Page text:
• Tribune: An official elected by the plebeians. It is illegal to threaten them with harm and they have the right to pass judgement on individuals on behalf of the common people of Rome.
  • Aediles: They traditionally guarded and maintained public buildings. In Coriolanus they serve primarily as the plebeians’ police force (They  show up later in the play)

This episode from Roman history occurs at the very dawn of the Republic, less than a generation after the last king gets booted out of Rome (We’re told that Coriolanus fought in that war, in fact, as a teenager). This is important because it helps to explain both Coriolanus’ sometimes unsympathetic disregard for the common people but also the people’s fear of Coriolanus’ authority. Also good to keep in mind: at this point in history, Rome has not yet embarked on its conquest of Italy and the city’s fate is still very much uncertain.

To wrap up, here’s a short list of some of the characters appearing in this (wild!) first act of Coriolanus:

  • Menenius Agrippa: An old patrician and friend of Coriolanus who tries to keep the peace and curb the excesses of Coriolanus’ character.
  • Caius MartiusCoriolanus:” A skilled Roman war hero who makes a better soldier than a politician. He dislikes the common people for their inconstancy.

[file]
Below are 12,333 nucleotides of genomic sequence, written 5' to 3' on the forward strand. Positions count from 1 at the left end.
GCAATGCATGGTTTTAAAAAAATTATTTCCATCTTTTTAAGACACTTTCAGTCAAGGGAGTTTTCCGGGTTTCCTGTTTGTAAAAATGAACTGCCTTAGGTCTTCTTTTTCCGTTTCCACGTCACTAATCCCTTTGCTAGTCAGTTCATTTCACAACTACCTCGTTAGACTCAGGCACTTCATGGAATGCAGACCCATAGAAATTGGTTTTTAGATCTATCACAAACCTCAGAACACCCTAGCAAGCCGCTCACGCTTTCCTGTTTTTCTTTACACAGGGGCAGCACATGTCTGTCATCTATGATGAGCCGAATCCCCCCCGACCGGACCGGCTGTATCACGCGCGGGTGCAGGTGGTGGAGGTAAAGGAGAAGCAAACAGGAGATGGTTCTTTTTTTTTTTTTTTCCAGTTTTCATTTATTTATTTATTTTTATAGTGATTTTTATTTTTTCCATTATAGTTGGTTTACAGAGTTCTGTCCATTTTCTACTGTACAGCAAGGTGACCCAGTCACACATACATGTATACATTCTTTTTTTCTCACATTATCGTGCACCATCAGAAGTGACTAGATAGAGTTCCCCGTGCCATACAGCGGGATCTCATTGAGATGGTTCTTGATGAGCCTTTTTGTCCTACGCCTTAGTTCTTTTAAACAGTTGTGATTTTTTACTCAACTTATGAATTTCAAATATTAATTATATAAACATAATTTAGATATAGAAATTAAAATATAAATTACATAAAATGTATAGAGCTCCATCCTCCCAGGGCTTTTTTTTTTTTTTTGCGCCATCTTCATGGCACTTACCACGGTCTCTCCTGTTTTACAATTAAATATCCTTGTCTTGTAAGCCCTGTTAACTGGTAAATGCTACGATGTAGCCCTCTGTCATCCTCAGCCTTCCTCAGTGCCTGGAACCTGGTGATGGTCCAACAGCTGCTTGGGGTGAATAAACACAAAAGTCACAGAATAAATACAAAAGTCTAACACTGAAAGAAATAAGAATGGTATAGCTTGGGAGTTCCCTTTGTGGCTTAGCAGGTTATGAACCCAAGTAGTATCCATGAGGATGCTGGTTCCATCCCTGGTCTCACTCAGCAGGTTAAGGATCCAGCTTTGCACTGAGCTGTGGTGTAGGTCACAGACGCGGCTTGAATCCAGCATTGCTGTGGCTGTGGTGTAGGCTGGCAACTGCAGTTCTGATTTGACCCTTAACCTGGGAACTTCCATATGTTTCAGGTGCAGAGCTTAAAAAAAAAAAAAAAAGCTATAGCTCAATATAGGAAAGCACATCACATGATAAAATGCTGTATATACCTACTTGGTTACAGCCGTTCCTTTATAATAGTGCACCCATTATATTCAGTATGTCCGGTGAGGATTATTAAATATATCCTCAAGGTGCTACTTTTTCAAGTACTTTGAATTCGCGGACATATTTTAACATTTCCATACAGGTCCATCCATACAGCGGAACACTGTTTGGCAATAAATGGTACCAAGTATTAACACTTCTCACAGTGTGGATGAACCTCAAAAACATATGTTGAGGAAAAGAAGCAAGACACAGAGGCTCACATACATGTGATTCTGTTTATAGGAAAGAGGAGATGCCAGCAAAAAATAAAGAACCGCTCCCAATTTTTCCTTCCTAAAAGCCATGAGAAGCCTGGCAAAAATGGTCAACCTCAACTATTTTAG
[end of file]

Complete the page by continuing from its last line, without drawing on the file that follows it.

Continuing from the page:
• Volumnia: Coriolanus’ mother who pushes her son towards fame and political power.
  • Virgilia: Coriolanus’ young wife.
  • Valeria: one of Virgilia’s friends.
  • Cominius and Titus Lartius: Roman generals under whom Coriolanus serves during the attack on Corioli.
  • Junius Brutus and Sicinius Velutus: These are the newly elected tribunes of the people. They have made it their task to oppose Coriolanus’ rise to power which they see as dangerous for the common people of Rome.
  • Tullus Aufidius: The general of the Volscian army and Coriolanus’ chief military rival.

If you’re looking for a good movie adaption of Coriolanus, check out Ralph Fiennes’s recent adaptation. (While Fiennes does a really good Coriolanus, prepare to get blown away by Vanessa Redgrave as Volumnia. Outstanding.)

Anyhow, hope you enjoy listening to Coriolanus as much as we do!